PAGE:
Goswin von Brederlow | 11 Mar 06:18 2010
Picon

Re: Echoing poll()/select() calls to underlying filesystems

Stef Bon <stefbon@...> writes:

> 2010/3/7 Goswin von Brederlow <goswin-v-b@...>:
>> Alberto Miranda <alberto.miranda@...> writes:
>>
>>> Hi,
>>>
>>>enough clues in the source yet so as to
>>> confirm my theory or not.
>>
>> What you do is store the FD to poll/select and in the main loop you
>> poll/select the list of stored FDs + the fuse FD. That way activity on
>> either the file you wait for or fuse will wake you up.
>>
>> I do this with libaio, which gives me an event FD. When a read/write
>> request comes in I start the libaio request and go back to sleep. Then
>> either libaio wakes me up and I reply to fuse that the requets has
>> completed or fuse wakes me up and I handle a second request in parallel
>> to the ones pending.
>
> I'm trying my best to understand what you're describing here. Main loop?
>
> Is this in the function main, before the call of fuse_main(args.argc,
> args.argv, &xmp_oper, NULL)?
> Can you give an preview/example code, it does much help.

You need to replace the

  int fuse_session_loop(struct fuse_session *se);

with your own loop. fuse_main(), as the comment in the header says, "is
for the lazy" and you can't use that then. You can cut&paste most of it
from the fuse source and modify it to select/poll as needed though. My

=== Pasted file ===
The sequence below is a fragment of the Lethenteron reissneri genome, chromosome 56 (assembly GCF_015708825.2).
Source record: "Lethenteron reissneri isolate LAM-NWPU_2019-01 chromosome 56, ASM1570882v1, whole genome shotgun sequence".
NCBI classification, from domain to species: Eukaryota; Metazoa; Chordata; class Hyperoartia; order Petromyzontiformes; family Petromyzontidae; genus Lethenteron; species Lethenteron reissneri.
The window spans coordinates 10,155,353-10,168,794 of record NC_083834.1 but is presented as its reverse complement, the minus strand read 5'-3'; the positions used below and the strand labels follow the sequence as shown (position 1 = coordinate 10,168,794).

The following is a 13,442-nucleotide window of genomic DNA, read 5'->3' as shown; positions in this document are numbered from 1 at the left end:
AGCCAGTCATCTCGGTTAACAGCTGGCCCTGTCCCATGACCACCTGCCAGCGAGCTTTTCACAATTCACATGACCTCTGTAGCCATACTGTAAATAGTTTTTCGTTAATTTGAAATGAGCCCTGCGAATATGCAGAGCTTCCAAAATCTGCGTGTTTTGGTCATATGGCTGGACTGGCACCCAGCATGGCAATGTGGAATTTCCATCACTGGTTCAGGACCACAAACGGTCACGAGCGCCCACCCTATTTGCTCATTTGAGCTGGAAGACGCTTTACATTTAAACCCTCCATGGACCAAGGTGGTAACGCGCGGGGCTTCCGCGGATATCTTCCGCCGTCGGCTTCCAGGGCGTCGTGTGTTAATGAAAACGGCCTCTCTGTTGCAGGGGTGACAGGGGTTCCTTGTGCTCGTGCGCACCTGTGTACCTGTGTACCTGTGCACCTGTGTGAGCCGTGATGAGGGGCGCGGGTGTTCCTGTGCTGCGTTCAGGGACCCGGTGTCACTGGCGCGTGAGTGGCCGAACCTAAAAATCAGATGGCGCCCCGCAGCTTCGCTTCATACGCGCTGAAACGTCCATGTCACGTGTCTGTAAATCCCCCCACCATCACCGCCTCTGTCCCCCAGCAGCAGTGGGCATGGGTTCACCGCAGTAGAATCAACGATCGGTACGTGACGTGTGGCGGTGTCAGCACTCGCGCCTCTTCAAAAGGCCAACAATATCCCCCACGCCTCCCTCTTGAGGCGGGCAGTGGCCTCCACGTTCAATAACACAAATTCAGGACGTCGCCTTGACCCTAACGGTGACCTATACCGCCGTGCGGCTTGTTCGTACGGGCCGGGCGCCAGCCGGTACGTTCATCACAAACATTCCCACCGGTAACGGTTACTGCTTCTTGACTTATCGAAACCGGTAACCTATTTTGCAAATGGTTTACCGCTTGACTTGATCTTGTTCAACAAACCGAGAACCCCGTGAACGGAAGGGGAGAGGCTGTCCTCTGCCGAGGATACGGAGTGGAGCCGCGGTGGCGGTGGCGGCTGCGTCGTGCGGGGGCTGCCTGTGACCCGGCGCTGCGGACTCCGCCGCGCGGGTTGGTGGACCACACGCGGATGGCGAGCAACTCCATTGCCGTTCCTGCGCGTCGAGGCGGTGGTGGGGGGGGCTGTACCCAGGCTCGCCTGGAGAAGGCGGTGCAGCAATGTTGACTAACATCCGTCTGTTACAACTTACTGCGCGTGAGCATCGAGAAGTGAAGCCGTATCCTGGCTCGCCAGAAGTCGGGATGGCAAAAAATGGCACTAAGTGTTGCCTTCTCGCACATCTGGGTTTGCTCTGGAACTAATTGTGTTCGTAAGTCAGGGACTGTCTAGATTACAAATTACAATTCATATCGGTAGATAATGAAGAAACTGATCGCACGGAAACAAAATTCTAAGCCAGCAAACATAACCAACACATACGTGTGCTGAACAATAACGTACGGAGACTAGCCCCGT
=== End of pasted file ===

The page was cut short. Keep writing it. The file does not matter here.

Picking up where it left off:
loop looks something like this:

while(true) {
  select(nfds, readfds, writefds, exceptfds, timeout);
  if (FD_ISSET(fuse_fd, readfds)) {
    if (fuse_session_exited(fs->se) != 0) {
	umount_common(fs);
	free(buffer);
	buffer = NULL;
        break;
    }
    struct fuse_chan *tmpch = fs->ch;
    res = fuse_chan_recv(&tmpch, buf, size);
    if (res > 0) {
	fuse_session_process(fs->se, buf, res, tmpch);
    } else if (fuse_session_exited(fs->se) != 0) {
	umount_common(fs);
	free(buffer);
	buffer = NULL;
        break;
    }
  } else {
    // handle aio
  }
}

MfG
        Goswin

------------------------------------------------------------------------------
Download Intel&#174; Parallel Studio Eval
Try the new software tools for yourself. Speed compiling, find bugs
proactively, and fine-tune applications for parallel performance.
See why Intel Parallel Studio got high marks during beta.
http://p.sf.net/sfu/intel-sw-dev

Gmane